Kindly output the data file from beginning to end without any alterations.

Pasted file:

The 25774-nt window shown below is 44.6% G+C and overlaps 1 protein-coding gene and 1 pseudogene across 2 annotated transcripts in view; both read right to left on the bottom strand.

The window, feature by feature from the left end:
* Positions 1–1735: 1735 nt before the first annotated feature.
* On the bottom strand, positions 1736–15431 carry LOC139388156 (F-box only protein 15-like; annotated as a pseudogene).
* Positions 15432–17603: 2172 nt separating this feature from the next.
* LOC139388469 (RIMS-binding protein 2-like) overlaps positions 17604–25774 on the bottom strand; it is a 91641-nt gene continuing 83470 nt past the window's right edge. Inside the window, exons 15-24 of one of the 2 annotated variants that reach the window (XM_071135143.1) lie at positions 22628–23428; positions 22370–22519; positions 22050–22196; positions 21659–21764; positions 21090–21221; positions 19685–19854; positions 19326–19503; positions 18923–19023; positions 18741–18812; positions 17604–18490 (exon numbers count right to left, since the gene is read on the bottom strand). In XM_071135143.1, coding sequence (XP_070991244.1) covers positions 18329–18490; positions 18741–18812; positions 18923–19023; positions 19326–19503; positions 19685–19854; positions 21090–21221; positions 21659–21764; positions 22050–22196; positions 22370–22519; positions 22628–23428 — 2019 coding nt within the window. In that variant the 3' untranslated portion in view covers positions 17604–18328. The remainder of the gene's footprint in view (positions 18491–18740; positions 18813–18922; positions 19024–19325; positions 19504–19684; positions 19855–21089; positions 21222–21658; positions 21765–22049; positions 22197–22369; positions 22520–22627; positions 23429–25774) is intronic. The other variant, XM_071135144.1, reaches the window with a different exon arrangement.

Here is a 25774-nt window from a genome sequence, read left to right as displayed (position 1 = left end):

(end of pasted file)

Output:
The 25774-nt window shown below is 44.6% G+C and overlaps 1 protein-coding gene and 1 pseudogene across 2 annotated transcripts in view; both read right to left on the bottom strand.

The window, feature by feature from the left end:
* Positions 1–1735: 1735 nt before the first annotated feature.
* On the bottom strand, positions 1736–15431 carry LOC139388156 (F-box only protein 15-like; annotated as a pseudogene).
* Positions 15432–17603: 2172 nt separating this feature from the next.
* LOC139388469 (RIMS-binding protein 2-like) overlaps positions 17604–25774 on the bottom strand; it is a 91641-nt gene continuing 83470 nt past the window's right edge. Inside the window, exons 15-24 of one of the 2 annotated variants that reach the window (XM_071135143.1) lie at positions 22628–23428; positions 22370–22519; positions 22050–22196; positions 21659–21764; positions 21090–21221; positions 19685–19854; positions 19326–19503; positions 18923–19023; positions 18741–18812; positions 17604–18490 (exon numbers count right to left, since the gene is read on the bottom strand). In XM_071135143.1, coding sequence (XP_070991244.1) covers positions 18329–18490; positions 18741–18812; positions 18923–19023; positions 19326–19503; positions 19685–19854; positions 21090–21221; positions 21659–21764; positions 22050–22196; positions 22370–22519; positions 22628–23428 — 2019 coding nt within the window. In that variant the 3' untranslated portion in view covers positions 17604–18328. The remainder of the gene's footprint in view (positions 18491–18740; positions 18813–18922; positions 19024–19325; positions 19504–19684; positions 19855–21089; positions 21222–21658; positions 21765–22049; positions 22197–22369; positions 22520–22627; positions 23429–25774) is intronic. The other variant, XM_071135144.1, reaches the window with a different exon arrangement.

Here is a 25774-nt window from a genome sequence, read left to right as displayed (position 1 = left end):